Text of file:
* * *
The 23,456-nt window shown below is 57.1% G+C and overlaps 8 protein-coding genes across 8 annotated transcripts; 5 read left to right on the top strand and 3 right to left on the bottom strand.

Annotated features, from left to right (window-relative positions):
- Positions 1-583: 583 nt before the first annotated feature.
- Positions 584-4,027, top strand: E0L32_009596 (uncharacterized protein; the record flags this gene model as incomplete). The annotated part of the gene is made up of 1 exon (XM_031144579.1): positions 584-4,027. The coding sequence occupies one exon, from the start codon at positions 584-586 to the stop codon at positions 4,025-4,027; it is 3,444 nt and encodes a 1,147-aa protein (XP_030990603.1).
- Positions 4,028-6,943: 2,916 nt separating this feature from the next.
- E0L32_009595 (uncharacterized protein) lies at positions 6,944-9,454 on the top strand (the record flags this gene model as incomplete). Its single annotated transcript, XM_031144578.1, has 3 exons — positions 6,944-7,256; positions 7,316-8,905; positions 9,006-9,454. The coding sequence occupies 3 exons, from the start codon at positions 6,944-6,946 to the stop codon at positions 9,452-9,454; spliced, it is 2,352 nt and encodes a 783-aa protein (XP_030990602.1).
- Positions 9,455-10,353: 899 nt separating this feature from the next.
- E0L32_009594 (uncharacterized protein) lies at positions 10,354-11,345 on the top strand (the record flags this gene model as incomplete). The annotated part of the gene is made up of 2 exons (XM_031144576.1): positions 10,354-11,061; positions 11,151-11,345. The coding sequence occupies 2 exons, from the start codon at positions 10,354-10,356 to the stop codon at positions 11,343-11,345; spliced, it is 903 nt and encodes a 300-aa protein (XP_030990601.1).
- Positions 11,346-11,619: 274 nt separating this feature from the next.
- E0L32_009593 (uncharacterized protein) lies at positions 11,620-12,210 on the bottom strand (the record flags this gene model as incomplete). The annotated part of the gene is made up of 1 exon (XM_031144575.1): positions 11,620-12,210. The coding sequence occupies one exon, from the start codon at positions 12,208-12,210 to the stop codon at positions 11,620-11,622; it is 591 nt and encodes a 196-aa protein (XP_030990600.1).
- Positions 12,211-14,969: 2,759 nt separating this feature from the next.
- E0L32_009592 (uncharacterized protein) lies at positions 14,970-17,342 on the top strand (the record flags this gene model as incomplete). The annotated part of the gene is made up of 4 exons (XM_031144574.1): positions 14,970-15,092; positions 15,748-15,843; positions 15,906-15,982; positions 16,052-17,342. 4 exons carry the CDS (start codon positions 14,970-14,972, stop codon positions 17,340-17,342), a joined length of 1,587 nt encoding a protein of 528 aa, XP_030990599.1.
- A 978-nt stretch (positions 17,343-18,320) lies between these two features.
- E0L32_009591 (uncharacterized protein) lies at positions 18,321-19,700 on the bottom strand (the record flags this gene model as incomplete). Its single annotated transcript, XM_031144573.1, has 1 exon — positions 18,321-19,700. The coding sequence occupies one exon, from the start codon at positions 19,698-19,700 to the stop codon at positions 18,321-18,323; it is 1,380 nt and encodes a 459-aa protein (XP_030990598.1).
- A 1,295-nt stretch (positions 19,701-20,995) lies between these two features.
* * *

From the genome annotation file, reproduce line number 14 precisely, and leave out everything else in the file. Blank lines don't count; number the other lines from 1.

- E0L32_009591 (uncharacterized protein) lies at positions 18,321-19,700 on the bottom strand (the record flags this gene model as incomplete). Its single annotated transcript, XM_031144573.1, has 1 exon — positions 18,321-19,700. The coding sequence occupies one exon, from the start codon at positions 19,698-19,700 to the stop codon at positions 18,321-18,323; it is 1,380 nt and encodes a 459-aa protein (XP_030990598.1).